> to checksum). This is not to say it shouldn't be done though.
That's why I put them low on the list ;-). WoW would be nice to have,
but not necessary. iTunes would be very useful, and the problem of
updating daily can be avoided by using mirrors. Verify original
install from Apple.com, get SHA1SUM, then get that version from
http://www.filehippo.com/, verifying filesize and sha1sum.
> Some pointers to past discussions on the subject (far from exhaustive):
Thanks. I've followed these discussions in the past, but a refresher
is always good.
My perception is that this sort of project is needed pretty badly, but
suffers from 2 main problems: No one wants to do it and those who have
tried in the past aimed to high, crashed, and burned. I think I could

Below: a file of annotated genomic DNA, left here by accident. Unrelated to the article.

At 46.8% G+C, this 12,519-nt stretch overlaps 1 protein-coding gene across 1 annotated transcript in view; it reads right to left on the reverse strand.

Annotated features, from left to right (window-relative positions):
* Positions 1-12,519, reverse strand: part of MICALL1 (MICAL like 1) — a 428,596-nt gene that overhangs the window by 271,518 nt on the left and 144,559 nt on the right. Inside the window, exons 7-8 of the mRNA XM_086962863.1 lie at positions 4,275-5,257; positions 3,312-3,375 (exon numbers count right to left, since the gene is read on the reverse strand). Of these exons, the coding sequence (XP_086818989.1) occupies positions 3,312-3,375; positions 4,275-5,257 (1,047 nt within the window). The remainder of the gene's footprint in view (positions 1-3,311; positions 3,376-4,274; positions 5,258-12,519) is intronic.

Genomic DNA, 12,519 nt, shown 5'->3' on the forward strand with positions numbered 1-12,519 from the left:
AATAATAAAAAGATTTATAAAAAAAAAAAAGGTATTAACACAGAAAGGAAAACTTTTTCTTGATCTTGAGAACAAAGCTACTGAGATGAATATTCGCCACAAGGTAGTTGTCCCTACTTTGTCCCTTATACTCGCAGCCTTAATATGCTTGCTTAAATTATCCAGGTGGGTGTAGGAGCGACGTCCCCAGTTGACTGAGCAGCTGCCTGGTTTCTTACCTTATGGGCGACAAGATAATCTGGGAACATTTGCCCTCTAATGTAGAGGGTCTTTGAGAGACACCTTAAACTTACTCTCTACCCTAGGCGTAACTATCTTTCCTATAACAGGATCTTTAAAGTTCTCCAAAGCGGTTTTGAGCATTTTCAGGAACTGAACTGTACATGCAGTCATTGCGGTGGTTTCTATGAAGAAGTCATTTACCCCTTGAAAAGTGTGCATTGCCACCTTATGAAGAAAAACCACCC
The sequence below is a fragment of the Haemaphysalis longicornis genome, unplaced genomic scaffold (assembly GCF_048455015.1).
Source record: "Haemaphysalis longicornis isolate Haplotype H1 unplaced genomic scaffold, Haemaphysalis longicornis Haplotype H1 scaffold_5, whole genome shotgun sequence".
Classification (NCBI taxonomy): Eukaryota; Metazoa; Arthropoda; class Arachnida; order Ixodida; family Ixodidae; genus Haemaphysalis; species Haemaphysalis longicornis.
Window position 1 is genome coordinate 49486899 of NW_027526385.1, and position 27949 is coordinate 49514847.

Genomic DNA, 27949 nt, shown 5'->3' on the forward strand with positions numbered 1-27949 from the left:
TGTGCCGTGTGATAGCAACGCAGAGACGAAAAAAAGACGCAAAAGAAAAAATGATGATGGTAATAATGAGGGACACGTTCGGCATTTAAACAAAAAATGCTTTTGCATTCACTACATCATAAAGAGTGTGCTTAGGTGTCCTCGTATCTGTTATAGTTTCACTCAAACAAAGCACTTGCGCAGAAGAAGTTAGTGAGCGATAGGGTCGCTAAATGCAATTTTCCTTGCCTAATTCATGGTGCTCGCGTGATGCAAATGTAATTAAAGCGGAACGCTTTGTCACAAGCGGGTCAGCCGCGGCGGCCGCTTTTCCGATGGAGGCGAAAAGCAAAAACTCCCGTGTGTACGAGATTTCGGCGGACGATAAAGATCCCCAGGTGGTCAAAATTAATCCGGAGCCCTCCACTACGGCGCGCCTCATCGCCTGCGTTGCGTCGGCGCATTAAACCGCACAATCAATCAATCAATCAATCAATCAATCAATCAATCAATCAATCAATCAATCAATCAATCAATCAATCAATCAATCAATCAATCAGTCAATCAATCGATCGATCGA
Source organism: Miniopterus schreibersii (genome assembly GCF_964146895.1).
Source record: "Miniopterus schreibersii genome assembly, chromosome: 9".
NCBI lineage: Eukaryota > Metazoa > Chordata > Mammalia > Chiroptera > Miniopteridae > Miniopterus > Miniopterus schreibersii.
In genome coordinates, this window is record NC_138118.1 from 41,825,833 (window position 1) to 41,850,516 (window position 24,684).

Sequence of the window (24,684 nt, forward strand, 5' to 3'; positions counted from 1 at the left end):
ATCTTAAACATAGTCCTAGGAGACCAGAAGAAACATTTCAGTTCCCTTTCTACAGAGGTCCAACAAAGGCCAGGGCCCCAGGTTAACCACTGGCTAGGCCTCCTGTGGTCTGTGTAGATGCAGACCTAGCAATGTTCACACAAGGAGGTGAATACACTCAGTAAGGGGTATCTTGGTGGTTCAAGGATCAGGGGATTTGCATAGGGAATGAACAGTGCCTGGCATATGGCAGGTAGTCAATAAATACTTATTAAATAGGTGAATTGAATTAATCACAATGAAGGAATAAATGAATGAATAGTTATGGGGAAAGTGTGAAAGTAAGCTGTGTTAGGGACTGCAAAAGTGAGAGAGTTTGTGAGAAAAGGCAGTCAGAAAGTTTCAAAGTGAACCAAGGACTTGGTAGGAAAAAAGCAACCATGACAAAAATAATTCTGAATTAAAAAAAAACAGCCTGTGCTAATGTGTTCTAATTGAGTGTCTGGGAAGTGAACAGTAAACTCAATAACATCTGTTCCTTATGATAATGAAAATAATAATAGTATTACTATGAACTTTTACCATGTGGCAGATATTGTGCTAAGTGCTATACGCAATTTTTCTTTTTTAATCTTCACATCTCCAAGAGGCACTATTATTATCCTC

do better because:
I want to do it.
I've tested _tons_ of windows applications (all that bugzilla testing
as good for something).
I've got a more pragmatic view of what's possible. I'm not aiming to
make winetest version 2.0 for windows. The AHK scripts will be
runnable on windows, sure. But the main bulk of the script will be
built for Wine/Unix. While that may not be ideal (the ahk scripts may
not be tested daily on windows), it shouldn't be too hard for someone
who wants to implement that on windows to do so. Windows doesn't
change all that often, Wine does, so it follows that we should test it
more often. If the test passes on Windows originally, and a curious
party tests it every month or two (or more likely, when a bug is
found/fixed), that should be plenty.
This wouldn't be the panacea of regression testing for Wine, but would
be a major step in that direction.